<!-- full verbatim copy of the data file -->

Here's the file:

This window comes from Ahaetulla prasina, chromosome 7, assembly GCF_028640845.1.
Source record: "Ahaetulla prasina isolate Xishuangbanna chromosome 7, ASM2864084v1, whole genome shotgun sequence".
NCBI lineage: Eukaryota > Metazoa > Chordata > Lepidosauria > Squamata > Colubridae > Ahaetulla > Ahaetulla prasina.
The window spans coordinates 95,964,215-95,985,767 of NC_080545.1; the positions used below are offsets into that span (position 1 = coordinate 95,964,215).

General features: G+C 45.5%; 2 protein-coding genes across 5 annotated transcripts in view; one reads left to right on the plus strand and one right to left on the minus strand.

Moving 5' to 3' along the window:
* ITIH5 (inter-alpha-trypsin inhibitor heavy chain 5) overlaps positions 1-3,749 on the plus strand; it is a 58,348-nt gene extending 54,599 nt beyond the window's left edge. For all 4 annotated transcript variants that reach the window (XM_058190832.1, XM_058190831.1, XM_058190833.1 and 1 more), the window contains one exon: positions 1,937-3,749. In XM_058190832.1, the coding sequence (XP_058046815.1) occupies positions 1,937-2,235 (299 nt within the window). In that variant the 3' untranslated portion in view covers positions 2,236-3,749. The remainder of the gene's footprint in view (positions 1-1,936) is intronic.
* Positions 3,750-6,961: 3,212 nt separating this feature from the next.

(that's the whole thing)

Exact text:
This window comes from Ahaetulla prasina, chromosome 7, assembly GCF_028640845.1.
Source record: "Ahaetulla prasina isolate Xishuangbanna chromosome 7, ASM2864084v1, whole genome shotgun sequence".
NCBI lineage: Eukaryota > Metazoa > Chordata > Lepidosauria > Squamata > Colubridae > Ahaetulla > Ahaetulla prasina.
The window spans coordinates 95,964,215-95,985,767 of NC_080545.1; the positions used below are offsets into that span (position 1 = coordinate 95,964,215).

General features: G+C 45.5%; 2 protein-coding genes across 5 annotated transcripts in view; one reads left to right on the plus strand and one right to left on the minus strand.

Moving 5' to 3' along the window:
* ITIH5 (inter-alpha-trypsin inhibitor heavy chain 5) overlaps positions 1-3,749 on the plus strand; it is a 58,348-nt gene extending 54,599 nt beyond the window's left edge. For all 4 annotated transcript variants that reach the window (XM_058190832.1, XM_058190831.1, XM_058190833.1 and 1 more), the window contains one exon: positions 1,937-3,749. In XM_058190832.1, the coding sequence (XP_058046815.1) occupies positions 1,937-2,235 (299 nt within the window). In that variant the 3' untranslated portion in view covers positions 2,236-3,749. The remainder of the gene's footprint in view (positions 1-1,936) is intronic.
* Positions 3,750-6,961: 3,212 nt separating this feature from the next.